A Colorado graphic designer filed a federal lawsuit Sept. 20 challenging Colorado’s anti-discrimination laws that would prevent her from refusing to serve same-sex couples because of her religious beliefs – even though no same-sex couples have tried to hire her.
Alliance Defending Freedom (ADF) is representing Lorie Smith and her studio, 303 Creative, against the Colorado Civil Rights Commission, Attorney General Cynthia Coffman and Aubrey Elenis, director of the Colorado Civil Rights Division.
“Artists shouldn’t be threatened with punishment for disagreeing with the government’s preferred views,” ADF attorney Jeremy Tedesco told the Denver Post. “The state must allow artists the freedom to make personal decisions about what art they can and can’t create.”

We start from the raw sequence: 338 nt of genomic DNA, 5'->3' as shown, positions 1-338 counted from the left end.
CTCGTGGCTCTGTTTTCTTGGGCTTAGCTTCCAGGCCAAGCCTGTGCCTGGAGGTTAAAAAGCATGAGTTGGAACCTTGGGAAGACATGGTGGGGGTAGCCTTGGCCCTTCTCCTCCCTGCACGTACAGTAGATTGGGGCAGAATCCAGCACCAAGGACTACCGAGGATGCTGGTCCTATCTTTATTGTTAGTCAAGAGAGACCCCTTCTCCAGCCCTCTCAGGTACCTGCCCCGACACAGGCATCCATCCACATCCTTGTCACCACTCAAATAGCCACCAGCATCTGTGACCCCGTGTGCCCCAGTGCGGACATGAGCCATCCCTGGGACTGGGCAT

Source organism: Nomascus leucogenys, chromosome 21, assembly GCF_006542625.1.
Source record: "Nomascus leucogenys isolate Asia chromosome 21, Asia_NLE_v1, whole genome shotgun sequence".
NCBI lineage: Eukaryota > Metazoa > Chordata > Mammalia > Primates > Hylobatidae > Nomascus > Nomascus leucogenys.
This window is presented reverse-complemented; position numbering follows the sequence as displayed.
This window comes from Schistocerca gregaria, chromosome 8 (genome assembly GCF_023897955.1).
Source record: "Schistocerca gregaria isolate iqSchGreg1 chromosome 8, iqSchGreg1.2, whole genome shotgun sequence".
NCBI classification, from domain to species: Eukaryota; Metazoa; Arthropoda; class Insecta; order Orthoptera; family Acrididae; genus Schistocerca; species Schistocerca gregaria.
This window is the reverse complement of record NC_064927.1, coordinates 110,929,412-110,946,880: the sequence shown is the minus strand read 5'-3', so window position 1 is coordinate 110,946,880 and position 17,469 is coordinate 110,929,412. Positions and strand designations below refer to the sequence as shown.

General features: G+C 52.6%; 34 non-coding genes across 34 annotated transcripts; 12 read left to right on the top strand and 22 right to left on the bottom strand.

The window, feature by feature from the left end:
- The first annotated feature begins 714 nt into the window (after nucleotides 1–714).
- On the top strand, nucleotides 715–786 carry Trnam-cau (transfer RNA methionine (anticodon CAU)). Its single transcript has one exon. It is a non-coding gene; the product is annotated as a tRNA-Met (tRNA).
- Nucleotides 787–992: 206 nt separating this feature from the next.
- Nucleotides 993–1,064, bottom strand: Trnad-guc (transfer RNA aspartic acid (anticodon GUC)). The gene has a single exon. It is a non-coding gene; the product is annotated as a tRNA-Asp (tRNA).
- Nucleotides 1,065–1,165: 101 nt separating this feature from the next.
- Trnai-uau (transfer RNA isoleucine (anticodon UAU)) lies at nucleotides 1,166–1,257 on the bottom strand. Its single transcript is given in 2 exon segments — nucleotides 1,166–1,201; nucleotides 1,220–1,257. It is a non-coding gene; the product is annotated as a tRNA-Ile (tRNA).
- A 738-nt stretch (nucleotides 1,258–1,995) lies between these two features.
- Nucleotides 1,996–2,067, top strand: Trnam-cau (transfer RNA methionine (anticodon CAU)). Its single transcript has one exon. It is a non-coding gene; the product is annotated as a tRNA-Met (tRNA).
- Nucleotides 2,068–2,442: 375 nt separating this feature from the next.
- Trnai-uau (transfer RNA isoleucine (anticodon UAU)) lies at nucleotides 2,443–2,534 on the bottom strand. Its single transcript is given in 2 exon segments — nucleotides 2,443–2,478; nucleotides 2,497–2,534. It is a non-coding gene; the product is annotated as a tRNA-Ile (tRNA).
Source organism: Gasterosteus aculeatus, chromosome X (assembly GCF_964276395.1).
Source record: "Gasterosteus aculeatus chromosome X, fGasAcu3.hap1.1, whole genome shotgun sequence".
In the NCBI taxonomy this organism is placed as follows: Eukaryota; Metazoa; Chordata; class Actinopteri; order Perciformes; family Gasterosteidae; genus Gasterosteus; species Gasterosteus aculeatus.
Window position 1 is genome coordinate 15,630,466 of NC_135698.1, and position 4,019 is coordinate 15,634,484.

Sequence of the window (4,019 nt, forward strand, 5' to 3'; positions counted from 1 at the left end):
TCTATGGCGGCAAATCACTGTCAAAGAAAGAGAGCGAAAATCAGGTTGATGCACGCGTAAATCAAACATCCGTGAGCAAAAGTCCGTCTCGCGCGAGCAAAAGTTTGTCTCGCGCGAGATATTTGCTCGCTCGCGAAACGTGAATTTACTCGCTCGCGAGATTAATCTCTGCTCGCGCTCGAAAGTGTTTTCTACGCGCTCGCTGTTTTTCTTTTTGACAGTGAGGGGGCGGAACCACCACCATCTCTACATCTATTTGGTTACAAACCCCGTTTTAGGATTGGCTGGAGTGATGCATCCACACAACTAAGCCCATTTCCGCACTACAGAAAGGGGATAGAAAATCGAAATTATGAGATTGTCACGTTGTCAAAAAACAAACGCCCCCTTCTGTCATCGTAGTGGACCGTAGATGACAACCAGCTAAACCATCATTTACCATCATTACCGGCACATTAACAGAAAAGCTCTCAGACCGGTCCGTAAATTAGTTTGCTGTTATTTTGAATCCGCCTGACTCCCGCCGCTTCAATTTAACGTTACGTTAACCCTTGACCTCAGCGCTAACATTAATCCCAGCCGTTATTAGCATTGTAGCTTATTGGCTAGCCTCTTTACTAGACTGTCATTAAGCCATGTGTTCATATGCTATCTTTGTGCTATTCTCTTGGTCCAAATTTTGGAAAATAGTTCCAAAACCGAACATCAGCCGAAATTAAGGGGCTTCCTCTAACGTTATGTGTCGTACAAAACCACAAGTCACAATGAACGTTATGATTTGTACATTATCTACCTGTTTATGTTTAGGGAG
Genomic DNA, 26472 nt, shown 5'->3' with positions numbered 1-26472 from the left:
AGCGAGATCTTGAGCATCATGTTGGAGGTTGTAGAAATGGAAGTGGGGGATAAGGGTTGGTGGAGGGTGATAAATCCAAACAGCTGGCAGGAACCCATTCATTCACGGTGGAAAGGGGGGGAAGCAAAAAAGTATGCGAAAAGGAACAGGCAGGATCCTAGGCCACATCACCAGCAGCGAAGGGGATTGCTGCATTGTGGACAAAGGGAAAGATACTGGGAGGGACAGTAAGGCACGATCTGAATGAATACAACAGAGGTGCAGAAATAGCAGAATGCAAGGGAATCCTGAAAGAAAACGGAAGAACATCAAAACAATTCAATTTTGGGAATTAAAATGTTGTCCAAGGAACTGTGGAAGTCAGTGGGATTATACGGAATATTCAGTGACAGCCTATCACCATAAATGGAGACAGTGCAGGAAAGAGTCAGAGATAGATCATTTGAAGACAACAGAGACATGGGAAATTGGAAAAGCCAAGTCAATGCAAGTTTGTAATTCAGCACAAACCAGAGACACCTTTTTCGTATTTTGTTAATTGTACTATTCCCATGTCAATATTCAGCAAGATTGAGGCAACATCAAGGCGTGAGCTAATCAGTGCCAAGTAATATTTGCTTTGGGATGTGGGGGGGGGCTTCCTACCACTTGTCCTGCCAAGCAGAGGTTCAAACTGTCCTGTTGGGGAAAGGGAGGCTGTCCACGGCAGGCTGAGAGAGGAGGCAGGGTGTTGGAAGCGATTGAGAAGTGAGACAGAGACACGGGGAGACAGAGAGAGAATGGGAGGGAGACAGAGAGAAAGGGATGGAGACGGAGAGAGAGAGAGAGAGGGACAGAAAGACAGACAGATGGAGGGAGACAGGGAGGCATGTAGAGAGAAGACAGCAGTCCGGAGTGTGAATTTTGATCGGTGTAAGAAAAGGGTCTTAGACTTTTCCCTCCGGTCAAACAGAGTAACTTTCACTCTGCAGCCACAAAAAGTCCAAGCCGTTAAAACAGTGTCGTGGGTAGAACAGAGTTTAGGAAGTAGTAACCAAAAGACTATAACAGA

No same-sex couples have requested Smith’s services, but she said she is suing to ensure that she is not required to serve them. Colorado law allows “pre-enforcement challenges,” legal actions taken if a citizen believes a law might affect his or her rights.
The Rev. Amanda Henderson, executive director of the Interfaith Alliance of Colorado, noted that courts usually rule against lawsuits like Smith’s.
“Nobody should be turned away from a business or denied service simply because of who they are,” Henderson said in a statement. “Allowing business owners to refuse service to customers whom they dislike, or disapprove, will open a can of worms and make it more difficult to enforce Colorado’s laws that ensure businesses are open to everyone.”